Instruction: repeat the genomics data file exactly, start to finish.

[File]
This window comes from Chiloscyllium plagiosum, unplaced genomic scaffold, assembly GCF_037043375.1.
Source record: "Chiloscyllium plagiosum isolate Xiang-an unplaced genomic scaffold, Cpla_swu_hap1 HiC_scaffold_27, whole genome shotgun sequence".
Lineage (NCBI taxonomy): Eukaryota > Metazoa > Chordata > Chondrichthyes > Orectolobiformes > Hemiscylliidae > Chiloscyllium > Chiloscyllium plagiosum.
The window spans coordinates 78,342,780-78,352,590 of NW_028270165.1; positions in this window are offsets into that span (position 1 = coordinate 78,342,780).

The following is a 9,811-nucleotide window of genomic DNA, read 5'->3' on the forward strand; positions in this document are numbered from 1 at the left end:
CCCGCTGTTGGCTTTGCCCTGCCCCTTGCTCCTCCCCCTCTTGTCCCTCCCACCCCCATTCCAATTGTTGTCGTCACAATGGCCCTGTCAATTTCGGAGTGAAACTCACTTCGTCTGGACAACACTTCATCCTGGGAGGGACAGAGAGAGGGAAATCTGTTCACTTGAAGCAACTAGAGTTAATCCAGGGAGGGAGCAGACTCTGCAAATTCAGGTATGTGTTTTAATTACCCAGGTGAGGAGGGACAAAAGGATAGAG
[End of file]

This window comes from Chiloscyllium plagiosum, unplaced genomic scaffold, assembly GCF_037043375.1.
Source record: "Chiloscyllium plagiosum isolate Xiang-an unplaced genomic scaffold, Cpla_swu_hap1 HiC_scaffold_27, whole genome shotgun sequence".
Lineage (NCBI taxonomy): Eukaryota > Metazoa > Chordata > Chondrichthyes > Orectolobiformes > Hemiscylliidae > Chiloscyllium > Chiloscyllium plagiosum.
The window spans coordinates 78,342,780-78,352,590 of NW_028270165.1; positions in this window are offsets into that span (position 1 = coordinate 78,342,780).

The following is a 9,811-nucleotide window of genomic DNA, read 5'->3' on the forward strand; positions in this document are numbered from 1 at the left end:
CCCGCTGTTGGCTTTGCCCTGCCCCTTGCTCCTCCCCCTCTTGTCCCTCCCACCCCCATTCCAATTGTTGTCGTCACAATGGCCCTGTCAATTTCGGAGTGAAACTCACTTCGTCTGGACAACACTTCATCCTGGGAGGGACAGAGAGAGGGAAATCTGTTCACTTGAAGCAACTAGAGTTAATCCAGGGAGGGAGCAGACTCTGCAAATTCAGGTATGTGTTTTAATTACCCAGGTGAGGAGGGACAAAAGGATAGAG